In the underlying criminal action, Smith admitted to having created approximately 136 fraudulent loans. See Plea Agreement ¶ 5. The record reflects that only 12 of those fraudulent loans were created by her prior to the time she was promoted to union branch manager of the credit union, a position she held for approximately eight years while she engaged in the criminal conduct alleged in the Criminal Information.*fn3 Additionally, in her plea agreement, Smith admitted that she had abused a position of trust while engaging in her criminal conduct and that a two level enhancement to her sentence should therefore apply pursuant to U.S.S.G. § 3B1.3. See Plea Agreement at ¶ 8(b). Thus, as this Court noted at her sentencing, the subject enhancement was appropriate in light of the facts and circumstances relevant to the charges brought against her. See Transcript of Sentencing (8/30/04) ("Sentencing Tr.") at p. 5.

Since Smith clearly abused a position of trust during the commission of her crimes, her first ground for relief, which challenges the enhancement of her sentence on that ground, must (alternatively) be denied for substantive reasons.

B. Ineffective Assistance of Counsel

Petitioner next claims that she received the ineffective assistance of counsel during the course of the related criminal proceedings. See Motion to Vacate, Ground Two. In support of this claim, she argues that her counsel "insisted that [she] sign [the] plea agreement," notwithstanding the fact that it was purportedly "incorrect." Id. She also asserts that her attorney "never informed [Smith of her] rights, very rarely returned [her] phone calls and didn't call [her] to work on [her] case until the day before sentencing." Id.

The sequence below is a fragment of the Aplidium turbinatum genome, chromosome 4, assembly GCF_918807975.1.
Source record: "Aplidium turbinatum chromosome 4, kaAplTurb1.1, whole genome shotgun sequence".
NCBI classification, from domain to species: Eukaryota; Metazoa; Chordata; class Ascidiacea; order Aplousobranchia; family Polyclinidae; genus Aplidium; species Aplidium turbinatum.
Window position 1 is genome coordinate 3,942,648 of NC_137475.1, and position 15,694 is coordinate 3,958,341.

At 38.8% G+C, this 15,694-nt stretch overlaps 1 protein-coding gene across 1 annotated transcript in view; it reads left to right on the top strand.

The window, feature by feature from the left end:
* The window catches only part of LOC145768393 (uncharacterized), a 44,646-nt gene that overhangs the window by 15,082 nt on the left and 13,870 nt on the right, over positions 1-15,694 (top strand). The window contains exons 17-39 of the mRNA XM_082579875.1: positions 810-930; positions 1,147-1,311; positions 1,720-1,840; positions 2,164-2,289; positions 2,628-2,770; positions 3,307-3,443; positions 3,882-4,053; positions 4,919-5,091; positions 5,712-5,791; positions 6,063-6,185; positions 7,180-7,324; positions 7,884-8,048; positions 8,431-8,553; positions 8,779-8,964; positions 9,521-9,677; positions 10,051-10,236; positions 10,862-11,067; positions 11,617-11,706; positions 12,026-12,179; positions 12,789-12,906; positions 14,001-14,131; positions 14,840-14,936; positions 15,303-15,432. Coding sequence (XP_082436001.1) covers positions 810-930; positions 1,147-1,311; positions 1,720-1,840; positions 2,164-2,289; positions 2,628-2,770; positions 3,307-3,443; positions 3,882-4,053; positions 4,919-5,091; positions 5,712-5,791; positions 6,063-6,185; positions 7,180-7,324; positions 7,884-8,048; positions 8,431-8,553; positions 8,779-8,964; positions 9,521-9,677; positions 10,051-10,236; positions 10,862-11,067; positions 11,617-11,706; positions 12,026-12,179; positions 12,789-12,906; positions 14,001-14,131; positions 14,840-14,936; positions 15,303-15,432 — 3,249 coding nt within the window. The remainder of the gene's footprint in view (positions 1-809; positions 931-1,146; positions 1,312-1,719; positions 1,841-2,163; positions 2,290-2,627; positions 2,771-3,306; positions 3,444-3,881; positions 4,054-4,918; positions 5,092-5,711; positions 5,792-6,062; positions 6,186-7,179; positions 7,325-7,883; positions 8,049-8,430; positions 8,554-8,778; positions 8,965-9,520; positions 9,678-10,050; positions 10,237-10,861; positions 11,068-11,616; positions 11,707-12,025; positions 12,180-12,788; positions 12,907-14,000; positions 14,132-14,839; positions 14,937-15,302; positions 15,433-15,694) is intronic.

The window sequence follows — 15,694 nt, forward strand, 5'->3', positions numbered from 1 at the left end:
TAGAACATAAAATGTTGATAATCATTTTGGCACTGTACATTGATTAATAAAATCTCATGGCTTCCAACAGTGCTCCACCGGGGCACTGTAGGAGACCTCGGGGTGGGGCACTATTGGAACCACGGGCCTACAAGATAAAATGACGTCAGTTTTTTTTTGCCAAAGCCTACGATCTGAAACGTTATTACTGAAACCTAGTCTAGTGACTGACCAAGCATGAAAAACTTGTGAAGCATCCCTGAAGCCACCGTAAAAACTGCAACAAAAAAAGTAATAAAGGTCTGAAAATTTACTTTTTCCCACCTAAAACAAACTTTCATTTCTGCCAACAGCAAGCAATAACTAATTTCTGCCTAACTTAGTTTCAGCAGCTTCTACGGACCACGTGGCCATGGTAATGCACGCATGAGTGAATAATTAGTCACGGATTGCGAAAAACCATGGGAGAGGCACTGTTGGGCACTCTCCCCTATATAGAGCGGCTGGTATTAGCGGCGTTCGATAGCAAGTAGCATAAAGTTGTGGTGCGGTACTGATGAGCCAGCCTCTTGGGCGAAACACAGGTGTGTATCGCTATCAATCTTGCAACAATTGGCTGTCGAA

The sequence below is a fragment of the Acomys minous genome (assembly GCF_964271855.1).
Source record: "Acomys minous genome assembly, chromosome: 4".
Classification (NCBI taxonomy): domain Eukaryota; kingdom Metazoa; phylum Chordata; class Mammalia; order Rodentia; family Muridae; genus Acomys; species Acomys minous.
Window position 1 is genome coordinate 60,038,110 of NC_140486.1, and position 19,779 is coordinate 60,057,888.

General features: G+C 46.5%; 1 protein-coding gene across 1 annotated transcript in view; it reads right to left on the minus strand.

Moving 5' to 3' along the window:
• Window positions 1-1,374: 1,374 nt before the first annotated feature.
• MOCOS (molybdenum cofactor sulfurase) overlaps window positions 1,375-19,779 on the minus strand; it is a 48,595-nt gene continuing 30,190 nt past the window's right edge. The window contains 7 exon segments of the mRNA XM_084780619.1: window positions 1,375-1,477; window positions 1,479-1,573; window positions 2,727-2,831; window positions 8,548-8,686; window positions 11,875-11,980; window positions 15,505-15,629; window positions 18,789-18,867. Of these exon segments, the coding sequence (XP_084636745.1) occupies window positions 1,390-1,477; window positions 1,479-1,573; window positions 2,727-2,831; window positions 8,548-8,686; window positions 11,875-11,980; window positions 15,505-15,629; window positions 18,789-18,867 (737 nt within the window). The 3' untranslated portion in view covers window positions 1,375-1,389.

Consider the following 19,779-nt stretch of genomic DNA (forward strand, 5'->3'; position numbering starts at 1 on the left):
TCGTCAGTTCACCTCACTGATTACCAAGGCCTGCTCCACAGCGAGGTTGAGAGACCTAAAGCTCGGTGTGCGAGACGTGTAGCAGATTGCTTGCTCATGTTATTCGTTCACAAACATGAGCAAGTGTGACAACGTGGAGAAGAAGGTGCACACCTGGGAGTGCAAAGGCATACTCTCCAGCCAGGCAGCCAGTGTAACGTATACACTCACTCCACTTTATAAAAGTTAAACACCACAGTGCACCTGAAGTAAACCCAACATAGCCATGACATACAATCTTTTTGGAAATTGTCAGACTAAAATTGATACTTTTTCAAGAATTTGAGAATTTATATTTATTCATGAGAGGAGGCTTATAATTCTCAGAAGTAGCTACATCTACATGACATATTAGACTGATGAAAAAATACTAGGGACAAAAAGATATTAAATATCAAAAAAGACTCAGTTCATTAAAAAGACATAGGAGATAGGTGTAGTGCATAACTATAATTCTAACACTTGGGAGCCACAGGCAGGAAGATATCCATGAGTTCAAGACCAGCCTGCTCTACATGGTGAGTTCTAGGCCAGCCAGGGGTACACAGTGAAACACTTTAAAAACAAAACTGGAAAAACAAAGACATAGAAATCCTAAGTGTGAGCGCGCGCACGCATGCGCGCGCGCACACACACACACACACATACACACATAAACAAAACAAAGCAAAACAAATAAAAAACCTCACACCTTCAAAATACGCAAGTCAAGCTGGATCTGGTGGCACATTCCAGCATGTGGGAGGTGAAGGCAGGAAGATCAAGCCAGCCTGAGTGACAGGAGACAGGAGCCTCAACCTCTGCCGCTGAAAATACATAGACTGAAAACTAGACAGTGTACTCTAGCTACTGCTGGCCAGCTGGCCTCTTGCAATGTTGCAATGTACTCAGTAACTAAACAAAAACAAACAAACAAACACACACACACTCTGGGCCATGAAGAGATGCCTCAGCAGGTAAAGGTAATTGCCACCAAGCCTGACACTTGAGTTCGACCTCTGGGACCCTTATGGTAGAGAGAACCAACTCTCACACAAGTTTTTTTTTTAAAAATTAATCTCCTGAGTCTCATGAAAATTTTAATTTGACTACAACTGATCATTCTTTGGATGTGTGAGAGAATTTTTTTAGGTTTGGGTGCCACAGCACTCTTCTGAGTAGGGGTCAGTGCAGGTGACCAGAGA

The Sixth Amendment to the United States Constitution provides that "[i]n all criminal prosecutions, the accused shall enjoy the right ... to have the Assistance of Counsel for his defence." This right to counsel has long been recognized as one that entitles a defendant to the right to the effective assistance of counsel. See McMann v. Richardson, 397 U.S. 759, 771 n.14 (1970). Under the familiar two-part test of Strickland v. Washington, 466 U.S. 668 (1984), an individual who claims to have received the ineffective assistance of counsel must demonstrate that the representation: (1) "fell below an objective standard of reasonableness," id., 466 U.S. at 688, and (2) prejudiced the defendant. Id. at 694; see also Campusano v. United States, 442 F.3d 770, 773 (2d Cir. 2006); United States v. Champion, 234 F.3d 106, 109 (2d Cir. 2000).

As to Smith's claim that the Plea Agreement contained "incorrect," information, this argument appears to relate to her initial ground for relief in which she contends that her sentence was improperly enhanced based upon this Court's finding that she committed the charged offense while in a position of trust at the credit union. See Motion to Vacate, Grounds One, Two.